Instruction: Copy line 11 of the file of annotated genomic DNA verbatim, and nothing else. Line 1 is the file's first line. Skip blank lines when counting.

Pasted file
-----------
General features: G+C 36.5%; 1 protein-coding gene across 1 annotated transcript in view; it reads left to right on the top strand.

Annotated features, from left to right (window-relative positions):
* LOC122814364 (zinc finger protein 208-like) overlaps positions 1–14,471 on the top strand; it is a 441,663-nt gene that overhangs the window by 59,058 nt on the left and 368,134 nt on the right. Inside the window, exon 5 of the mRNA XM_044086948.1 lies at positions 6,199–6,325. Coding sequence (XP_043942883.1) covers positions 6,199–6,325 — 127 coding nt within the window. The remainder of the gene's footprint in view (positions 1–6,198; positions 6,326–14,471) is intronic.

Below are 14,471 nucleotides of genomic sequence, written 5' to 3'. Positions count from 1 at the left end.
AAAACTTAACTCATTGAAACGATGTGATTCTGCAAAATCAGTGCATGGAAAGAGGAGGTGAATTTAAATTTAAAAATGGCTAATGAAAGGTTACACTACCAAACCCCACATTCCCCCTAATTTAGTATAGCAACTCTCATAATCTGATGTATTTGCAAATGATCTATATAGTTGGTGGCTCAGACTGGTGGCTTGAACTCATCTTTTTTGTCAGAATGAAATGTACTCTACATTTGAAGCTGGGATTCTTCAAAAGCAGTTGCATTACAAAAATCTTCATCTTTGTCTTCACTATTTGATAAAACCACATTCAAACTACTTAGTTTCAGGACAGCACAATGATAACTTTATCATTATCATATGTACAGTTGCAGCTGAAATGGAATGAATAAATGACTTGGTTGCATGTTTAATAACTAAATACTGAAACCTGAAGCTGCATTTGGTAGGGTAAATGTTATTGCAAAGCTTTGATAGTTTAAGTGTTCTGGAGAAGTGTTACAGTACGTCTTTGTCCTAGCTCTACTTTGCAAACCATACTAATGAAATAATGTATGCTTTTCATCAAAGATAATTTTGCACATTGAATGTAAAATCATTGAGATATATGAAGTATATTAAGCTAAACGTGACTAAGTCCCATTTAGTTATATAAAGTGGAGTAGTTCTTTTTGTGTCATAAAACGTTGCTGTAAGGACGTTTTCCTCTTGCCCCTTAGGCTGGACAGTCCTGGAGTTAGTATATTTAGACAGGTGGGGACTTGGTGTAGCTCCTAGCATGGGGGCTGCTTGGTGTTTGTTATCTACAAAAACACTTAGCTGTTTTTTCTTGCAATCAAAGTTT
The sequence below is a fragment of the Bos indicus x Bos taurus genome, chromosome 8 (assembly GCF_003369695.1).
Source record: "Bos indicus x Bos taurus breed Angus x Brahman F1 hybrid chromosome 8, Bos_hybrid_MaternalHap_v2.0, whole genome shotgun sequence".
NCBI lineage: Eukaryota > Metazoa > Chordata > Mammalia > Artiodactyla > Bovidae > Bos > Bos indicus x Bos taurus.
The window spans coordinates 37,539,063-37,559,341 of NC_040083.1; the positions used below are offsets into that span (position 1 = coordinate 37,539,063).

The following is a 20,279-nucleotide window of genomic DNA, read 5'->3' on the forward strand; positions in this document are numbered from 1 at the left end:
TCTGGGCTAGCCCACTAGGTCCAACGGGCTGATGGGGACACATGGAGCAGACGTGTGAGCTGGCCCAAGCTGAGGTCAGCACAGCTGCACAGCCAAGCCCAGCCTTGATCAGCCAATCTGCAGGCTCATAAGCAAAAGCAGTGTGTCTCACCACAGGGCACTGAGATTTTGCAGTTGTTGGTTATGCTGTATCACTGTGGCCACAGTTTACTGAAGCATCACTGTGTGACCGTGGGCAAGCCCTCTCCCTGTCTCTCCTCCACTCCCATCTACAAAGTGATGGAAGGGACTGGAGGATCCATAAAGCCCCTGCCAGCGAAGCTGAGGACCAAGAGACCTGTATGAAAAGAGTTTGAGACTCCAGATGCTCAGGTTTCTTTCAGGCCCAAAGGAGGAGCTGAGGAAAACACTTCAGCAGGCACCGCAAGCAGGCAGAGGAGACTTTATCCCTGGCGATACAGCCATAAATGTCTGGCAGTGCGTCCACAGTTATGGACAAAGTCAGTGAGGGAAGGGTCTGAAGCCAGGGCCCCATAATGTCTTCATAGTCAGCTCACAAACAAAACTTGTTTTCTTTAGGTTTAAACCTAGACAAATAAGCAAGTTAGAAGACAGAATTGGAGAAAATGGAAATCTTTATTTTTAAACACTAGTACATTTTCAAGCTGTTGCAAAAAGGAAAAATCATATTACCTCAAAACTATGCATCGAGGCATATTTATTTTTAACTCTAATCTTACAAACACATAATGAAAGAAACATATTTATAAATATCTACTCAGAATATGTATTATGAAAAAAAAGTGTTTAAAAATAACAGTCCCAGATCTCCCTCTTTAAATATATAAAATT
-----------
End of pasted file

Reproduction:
TCTGGGCTAGCCCACTAGGTCCAACGGGCTGATGGGGACACATGGAGCAGACGTGTGAGCTGGCCCAAGCTGAGGTCAGCACAGCTGCACAGCCAAGCCCAGCCTTGATCAGCCAATCTGCAGGCTCATAAGCAAAAGCAGTGTGTCTCACCACAGGGCACTGAGATTTTGCAGTTGTTGGTTATGCTGTATCACTGTGGCCACAGTTTACTGAAGCATCACTGTGTGACCGTGGGCAAGCCCTCTCCCTGTCTCTCCTCCACTCCCATCTACAAAGTGATGGAAGGGACTGGAGGATCCATAAAGCCCCTGCCAGCGAAGCTGAGGACCAAGAGACCTGTATGAAAAGAGTTTGAGACTCCAGATGCTCAGGTTTCTTTCAGGCCCAAAGGAGGAGCTGAGGAAAACACTTCAGCAGGCACCGCAAGCAGGCAGAGGAGACTTTATCCCTGGCGATACAGCCATAAATGTCTGGCAGTGCGTCCACAGTTATGGACAAAGTCAGTGAGGGAAGGGTCTGAAGCCAGGGCCCCATAATGTCTTCATAGTCAGCTCACAAACAAAACTTGTTTTCTTTAGGTTTAAACCTAGACAAATAAGCAAGTTAGAAGACAGAATTGGAGAAAATGGAAATCTTTATTTTTAAACACTAGTACATTTTCAAGCTGTTGCAAAAAGGAAAAATCATATTACCTCAAAACTATGCATCGAGGCATATTTATTTTTAACTCTAATCTTACAAACACATAATGAAAGAAACATATTTATAAATATCTACTCAGAATATGTATTATGAAAAAAAAGTGTTTAAAAATAACAGTCCCAGATCTCCCTCTTTAAATATATAAAATT